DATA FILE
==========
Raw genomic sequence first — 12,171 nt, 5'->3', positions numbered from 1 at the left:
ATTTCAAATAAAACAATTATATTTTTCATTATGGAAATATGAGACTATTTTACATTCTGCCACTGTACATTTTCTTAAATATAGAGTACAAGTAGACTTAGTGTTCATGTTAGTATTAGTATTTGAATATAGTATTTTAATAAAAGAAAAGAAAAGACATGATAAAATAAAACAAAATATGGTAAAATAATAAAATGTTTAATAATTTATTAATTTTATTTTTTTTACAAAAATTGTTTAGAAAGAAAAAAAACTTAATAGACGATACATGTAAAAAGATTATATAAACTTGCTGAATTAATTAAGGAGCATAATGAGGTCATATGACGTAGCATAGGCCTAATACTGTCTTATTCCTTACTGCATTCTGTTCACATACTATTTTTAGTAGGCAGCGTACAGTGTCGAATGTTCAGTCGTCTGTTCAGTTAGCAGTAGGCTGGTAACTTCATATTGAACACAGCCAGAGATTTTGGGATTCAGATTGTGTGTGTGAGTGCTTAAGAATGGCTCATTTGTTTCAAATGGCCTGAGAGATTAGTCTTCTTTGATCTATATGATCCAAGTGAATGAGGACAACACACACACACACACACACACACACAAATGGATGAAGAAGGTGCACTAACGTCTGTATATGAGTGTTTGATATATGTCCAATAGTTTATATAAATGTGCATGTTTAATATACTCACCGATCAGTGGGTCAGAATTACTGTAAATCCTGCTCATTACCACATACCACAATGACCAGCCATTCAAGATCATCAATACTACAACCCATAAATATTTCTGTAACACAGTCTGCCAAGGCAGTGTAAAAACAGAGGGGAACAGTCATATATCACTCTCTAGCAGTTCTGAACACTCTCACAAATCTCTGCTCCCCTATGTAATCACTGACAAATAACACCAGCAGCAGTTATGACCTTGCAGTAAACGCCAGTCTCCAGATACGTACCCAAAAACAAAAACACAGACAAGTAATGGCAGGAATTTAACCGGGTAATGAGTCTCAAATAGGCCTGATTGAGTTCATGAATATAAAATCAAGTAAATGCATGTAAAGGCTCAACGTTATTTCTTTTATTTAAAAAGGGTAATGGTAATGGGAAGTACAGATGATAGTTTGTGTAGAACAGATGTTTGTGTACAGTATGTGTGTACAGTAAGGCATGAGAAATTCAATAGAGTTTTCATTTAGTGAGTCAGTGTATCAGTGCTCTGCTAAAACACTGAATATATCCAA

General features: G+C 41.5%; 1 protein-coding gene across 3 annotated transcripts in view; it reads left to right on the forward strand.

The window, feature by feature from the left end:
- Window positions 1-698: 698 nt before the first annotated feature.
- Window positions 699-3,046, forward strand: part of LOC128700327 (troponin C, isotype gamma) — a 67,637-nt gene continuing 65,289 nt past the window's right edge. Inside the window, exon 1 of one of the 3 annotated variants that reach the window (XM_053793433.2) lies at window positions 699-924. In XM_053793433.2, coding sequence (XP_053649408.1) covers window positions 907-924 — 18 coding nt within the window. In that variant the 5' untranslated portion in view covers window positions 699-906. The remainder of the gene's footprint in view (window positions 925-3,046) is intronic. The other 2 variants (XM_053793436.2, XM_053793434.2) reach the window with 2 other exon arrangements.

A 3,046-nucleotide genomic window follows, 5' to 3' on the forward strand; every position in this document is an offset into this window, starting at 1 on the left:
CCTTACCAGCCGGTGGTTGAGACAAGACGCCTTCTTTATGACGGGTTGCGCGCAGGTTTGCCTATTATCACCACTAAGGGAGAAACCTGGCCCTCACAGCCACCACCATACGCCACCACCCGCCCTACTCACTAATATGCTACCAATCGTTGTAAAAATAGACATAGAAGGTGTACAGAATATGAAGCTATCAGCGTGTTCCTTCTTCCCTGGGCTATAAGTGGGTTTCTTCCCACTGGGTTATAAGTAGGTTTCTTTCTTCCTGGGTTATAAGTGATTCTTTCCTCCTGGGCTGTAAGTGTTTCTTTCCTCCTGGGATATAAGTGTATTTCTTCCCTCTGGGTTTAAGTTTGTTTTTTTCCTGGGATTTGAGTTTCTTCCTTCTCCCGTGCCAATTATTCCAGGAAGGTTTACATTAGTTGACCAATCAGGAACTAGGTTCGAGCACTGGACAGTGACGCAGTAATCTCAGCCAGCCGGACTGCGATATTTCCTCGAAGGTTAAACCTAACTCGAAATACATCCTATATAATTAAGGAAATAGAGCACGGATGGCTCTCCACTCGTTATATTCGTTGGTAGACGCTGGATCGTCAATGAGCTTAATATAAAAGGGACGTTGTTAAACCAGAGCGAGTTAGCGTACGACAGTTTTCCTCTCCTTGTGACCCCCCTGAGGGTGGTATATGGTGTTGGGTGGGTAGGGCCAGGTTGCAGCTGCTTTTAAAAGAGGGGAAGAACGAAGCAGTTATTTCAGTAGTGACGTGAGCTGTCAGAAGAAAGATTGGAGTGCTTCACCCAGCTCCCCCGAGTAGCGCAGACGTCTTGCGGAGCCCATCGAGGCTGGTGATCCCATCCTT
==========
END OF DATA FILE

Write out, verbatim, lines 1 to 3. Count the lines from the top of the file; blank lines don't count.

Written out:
Raw genomic sequence first — 12,171 nt, 5'->3', positions numbered from 1 at the left:
ATTTCAAATAAAACAATTATATTTTTCATTATGGAAATATGAGACTATTTTACATTCTGCCACTGTACATTTTCTTAAATATAGAGTACAAGTAGACTTAGTGTTCATGTTAGTATTAGTATTTGAATATAGTATTTTAATAAAAGAAAAGAAAAGACATGATAAAATAAAACAAAATATGGTAAAATAATAAAATGTTTAATAATTTATTAATTTTATTTTTTTTACAAAAATTGTTTAGAAAGAAAAAAAACTTAATAGACGATACATGTAAAAAGATTATATAAACTTGCTGAATTAATTAAGGAGCATAATGAGGTCATATGACGTAGCATAGGCCTAATACTGTCTTATTCCTTACTGCATTCTGTTCACATACTATTTTTAGTAGGCAGCGTACAGTGTCGAATGTTCAGTCGTCTGTTCAGTTAGCAGTAGGCTGGTAACTTCATATTGAACACAGCCAGAGATTTTGGGATTCAGATTGTGTGTGTGAGTGCTTAAGAATGGCTCATTTGTTTCAAATGGCCTGAGAGATTAGTCTTCTTTGATCTATATGATCCAAGTGAATGAGGACAACACACACACACACACACACACACACAAATGGATGAAGAAGGTGCACTAACGTCTGTATATGAGTGTTTGATATATGTCCAATAGTTTATATAAATGTGCATGTTTAATATACTCACCGATCAGTGGGTCAGAATTACTGTAAATCCTGCTCATTACCACATACCACAATGACCAGCCATTCAAGATCATCAATACTACAACCCATAAATATTTCTGTAACACAGTCTGCCAAGGCAGTGTAAAAACAGAGGGGAACAGTCATATATCACTCTCTAGCAGTTCTGAACACTCTCACAAATCTCTGCTCCCCTATGTAATCACTGACAAATAACACCAGCAGCAGTTATGACCTTGCAGTAAACGCCAGTCTCCAGATACGTACCCAAAAACAAAAACACAGACAAGTAATGGCAGGAATTTAACCGGGTAATGAGTCTCAAATAGGCCTGATTGAGTTCATGAATATAAAATCAAGTAAATGCATGTAAAGGCTCAACGTTATTTCTTTTATTTAAAAAGGGTAATGGTAATGGGAAGTACAGATGATAGTTTGTGTAGAACAGATGTTTGTGTACAGTATGTGTGTACAGTAAGGCATGAGAAATTCAATAGAGTTTTCATTTAGTGAGTCAGTGTATCAGTGCTCTGCTAAAACACTGAATATATCCAA

General features: G+C 41.5%; 1 protein-coding gene across 3 annotated transcripts in view; it reads left to right on the forward strand.